North Korean state media weighed in on Saturday on allegations that Western nations were involved in blasts that damaged Russia's undersea Nord Stream gas pipelines last year, in the latest move by Pyongyang to express support for Moscow.
Moscow has maintained, without providing evidence, that the West was behind the blasts that damaged the pipelines in September and has called for an international investigation. Western officials have denied those accusations.
In an article carried by North Korean state news agency KCNA, international affairs critic Ahn Cheol-hyuk backed Russian calls for an impartial investigation, saying the world needs to be aware of the "vicious coerciveness, war and conspiracy maneuvers of the United States."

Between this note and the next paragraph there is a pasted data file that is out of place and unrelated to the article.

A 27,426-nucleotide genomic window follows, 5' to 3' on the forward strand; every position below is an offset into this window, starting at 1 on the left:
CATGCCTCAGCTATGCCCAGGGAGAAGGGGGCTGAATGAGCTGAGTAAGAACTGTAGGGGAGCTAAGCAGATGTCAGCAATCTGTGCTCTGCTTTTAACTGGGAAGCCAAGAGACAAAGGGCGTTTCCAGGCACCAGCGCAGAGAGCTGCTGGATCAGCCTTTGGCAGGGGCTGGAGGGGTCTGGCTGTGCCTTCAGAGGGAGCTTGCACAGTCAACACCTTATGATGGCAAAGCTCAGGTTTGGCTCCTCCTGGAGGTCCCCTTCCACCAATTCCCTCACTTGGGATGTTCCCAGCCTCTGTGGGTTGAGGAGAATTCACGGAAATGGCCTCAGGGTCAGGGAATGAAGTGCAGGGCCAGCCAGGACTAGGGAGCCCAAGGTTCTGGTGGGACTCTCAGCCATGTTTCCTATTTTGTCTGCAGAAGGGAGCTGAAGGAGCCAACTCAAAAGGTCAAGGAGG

Investigators from Sweden and Denmark - in whose exclusive economic zones the explosions occurred - have said the ruptures were a result of sabotage, but have not said who they believe was responsible.
Russia-North Korea relations
North Korea has publicly supported Moscow since Russia invaded Ukraine a year ago and expressed support for Russia's proclaimed annexation of parts of Ukraine, which most countries have rejected.
The United States has accused North Korea of providing weapons to Russia as well. Both Pyongyang and Moscow have denied that.
The ruptured Nord Stream pipelines are set to be sealed up and mothballed as there are no immediate plans to repair or reactivate them, sources familiar with the plans have told Reuters.